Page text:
I appreciate the questions that are emailed directly to me; many of them are good ideas for articles that fill a topic gap on the site. Others deserve equal attention, but they don’t exactly require their own article. This article is intended to capture and answer such questions related to Web Intelligence reporting.
My report has multiple queries (data providers) that use the same prompts how can I present the user with only one instance of the prompt?
This is part of the magic of Business Objects. Since BO 5.0, and probably before it, BO has supported
@prompt consolidation. This is to say that if you have two prompts that are exactly identical (same characters, and same options) then the user will only be prompted one time, but their submitted value(s) will be sent to all @Prompt and @Variable occurrences in report’s query(s).
Note: this question has piqued my interest because it raises
two three questions:
- What happens if the @Prompts or @Variables vary in case (upper or lower case) only?
ANSWER: One prompt will be displayed to the user for each variation in case.
- What happens if the @Prompts or @Variables vary in options only (such as one has “constrained” and the other has “free”)?
ANSWER: The first prompt (from top to bottom) will take the lead and drive the properties of the prompt displayed to the user. Interestingly, if the prompts vary in “mono” and “multi” settings then this will cause an error in most cases. WebI will not permit the prompt to be displayed and raise an error (see below) and Desktop Intelligence (DeskI) will allow it to pass, but if the result violates the SQL statement (multiple values sent to an equals operator, not an IN operator) than the user will get an error.
- What happens if the two Business Objects @Prompt vary in LOV (List of Values) only?
ANSWER: This is peculiar. If the LOVs are custom, then the first one (from top to bottom) will drive the user displayed LOV; the LOVs will not be combined. If one of the LOVs is based on an object’s LOV then this will override all LOVs and only the objects LOVs will be displayed to the user.
IMPORTANT NOTE: I experimented with both WebI and DeskI. I found WebI to be quite robust at handling quick changes to the conditions/prompts of a query. On the other hand, DeskI produced strange results because it was constantly caching the previous behavior of the previous test. So each time I tested a new option I needed to create a new report. This is interesting because it points to possible problems when creating a DeskI report. Certain changes to the DeskI reports I was creating were not properly reflected without starting a new report or completely exiting DeskI and returning to the report.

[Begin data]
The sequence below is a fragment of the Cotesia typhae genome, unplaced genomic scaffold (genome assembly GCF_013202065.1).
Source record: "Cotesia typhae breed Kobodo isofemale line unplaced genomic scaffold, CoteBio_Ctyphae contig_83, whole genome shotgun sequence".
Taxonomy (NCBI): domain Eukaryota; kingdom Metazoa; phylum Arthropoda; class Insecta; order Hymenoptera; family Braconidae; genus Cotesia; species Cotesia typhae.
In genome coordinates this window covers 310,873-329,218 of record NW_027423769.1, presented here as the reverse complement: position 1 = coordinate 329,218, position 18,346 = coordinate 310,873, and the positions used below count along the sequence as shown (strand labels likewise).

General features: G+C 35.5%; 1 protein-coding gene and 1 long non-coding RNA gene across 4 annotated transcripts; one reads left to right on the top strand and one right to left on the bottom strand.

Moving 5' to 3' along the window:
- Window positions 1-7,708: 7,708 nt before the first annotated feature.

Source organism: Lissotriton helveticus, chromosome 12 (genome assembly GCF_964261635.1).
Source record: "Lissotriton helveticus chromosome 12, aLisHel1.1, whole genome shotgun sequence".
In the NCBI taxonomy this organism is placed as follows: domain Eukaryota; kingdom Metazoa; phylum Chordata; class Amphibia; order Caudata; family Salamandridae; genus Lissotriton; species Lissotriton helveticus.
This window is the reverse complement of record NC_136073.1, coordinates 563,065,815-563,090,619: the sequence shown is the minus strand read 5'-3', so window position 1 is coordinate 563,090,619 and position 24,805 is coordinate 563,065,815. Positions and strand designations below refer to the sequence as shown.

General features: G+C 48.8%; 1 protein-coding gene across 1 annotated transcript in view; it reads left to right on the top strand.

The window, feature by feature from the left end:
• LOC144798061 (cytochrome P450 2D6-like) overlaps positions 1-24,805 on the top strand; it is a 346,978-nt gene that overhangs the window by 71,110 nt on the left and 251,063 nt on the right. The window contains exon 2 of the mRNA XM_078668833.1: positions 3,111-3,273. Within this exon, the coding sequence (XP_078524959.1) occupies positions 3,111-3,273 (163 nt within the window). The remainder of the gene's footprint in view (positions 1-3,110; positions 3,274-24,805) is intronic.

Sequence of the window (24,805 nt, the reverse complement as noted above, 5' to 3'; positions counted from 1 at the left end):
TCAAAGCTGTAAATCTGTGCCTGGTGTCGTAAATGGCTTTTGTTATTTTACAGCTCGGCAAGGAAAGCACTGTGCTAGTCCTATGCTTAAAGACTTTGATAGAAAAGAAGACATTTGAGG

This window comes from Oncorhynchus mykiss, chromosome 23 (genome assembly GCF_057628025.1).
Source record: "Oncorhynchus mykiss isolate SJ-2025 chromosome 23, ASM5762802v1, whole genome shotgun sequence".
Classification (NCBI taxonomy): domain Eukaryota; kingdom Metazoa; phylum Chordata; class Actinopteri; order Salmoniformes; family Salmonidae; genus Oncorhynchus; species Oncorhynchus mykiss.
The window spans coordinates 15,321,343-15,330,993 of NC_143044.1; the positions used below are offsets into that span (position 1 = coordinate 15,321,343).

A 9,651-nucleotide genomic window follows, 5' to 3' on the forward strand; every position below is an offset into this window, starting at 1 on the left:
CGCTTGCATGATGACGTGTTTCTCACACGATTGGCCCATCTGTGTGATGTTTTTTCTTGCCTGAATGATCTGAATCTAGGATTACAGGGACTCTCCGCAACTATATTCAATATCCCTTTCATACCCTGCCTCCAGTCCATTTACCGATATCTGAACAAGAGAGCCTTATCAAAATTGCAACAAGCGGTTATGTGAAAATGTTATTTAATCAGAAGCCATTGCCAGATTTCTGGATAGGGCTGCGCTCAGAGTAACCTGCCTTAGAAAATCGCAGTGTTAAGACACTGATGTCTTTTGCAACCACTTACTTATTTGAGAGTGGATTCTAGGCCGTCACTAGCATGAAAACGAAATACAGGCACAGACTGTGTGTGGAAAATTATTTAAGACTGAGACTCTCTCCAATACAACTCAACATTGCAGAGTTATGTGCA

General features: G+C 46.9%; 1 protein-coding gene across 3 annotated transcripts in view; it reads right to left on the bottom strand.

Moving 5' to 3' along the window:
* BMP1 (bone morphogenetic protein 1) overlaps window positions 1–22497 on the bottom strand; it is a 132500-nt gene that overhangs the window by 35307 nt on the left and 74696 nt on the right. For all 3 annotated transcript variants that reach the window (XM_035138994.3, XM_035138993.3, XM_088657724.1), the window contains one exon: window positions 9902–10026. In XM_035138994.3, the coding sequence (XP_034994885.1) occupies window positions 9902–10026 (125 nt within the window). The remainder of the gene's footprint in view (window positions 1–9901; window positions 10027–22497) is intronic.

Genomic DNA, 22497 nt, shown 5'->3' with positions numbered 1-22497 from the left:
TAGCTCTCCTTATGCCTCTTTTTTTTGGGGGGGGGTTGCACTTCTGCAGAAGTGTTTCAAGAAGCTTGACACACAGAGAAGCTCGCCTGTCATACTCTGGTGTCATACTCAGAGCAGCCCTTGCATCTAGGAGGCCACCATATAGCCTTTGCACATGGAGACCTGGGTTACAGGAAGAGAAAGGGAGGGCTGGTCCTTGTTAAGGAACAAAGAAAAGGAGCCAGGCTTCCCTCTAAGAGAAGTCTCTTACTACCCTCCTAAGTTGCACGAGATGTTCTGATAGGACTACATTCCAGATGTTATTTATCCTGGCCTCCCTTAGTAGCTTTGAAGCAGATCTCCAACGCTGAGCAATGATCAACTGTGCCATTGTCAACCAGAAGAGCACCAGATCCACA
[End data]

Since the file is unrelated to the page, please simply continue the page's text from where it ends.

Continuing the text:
SHARE YOUR FEEDBACK: on this topic and all others I do, of course, welcome anyone’s experimentation or prior knowledge if they can send it in form of a comment or email.
Where can I find truly advanced WebI or DeskI report building resource?
Most advanced training courses of which I am aware are really only “advanced” if you have just started using BO. They probably contain a few really good snippets, but most of the content is geared towards getting beginners to the next level.
Honestly, I have found much of the best content contained in online BO reporting forums (Web 2.0 at its best) and much of it comes from the very generous contributions Business Objects experts such as Dave Rathbun and Steve Krandel (both have personally helped me out and inspired me to give back through this web site). Uncovering this great stuff has been to result of thorough researching of specific topics (both in search engines and using the search functions of the respective online sites. Please see our list of useful “links” for a good start.
If you know of any comprehensive advanced training courses or books (that don’t mostly rehash the simple stuff) please share the wealth through comments here or email me directly if you prefer.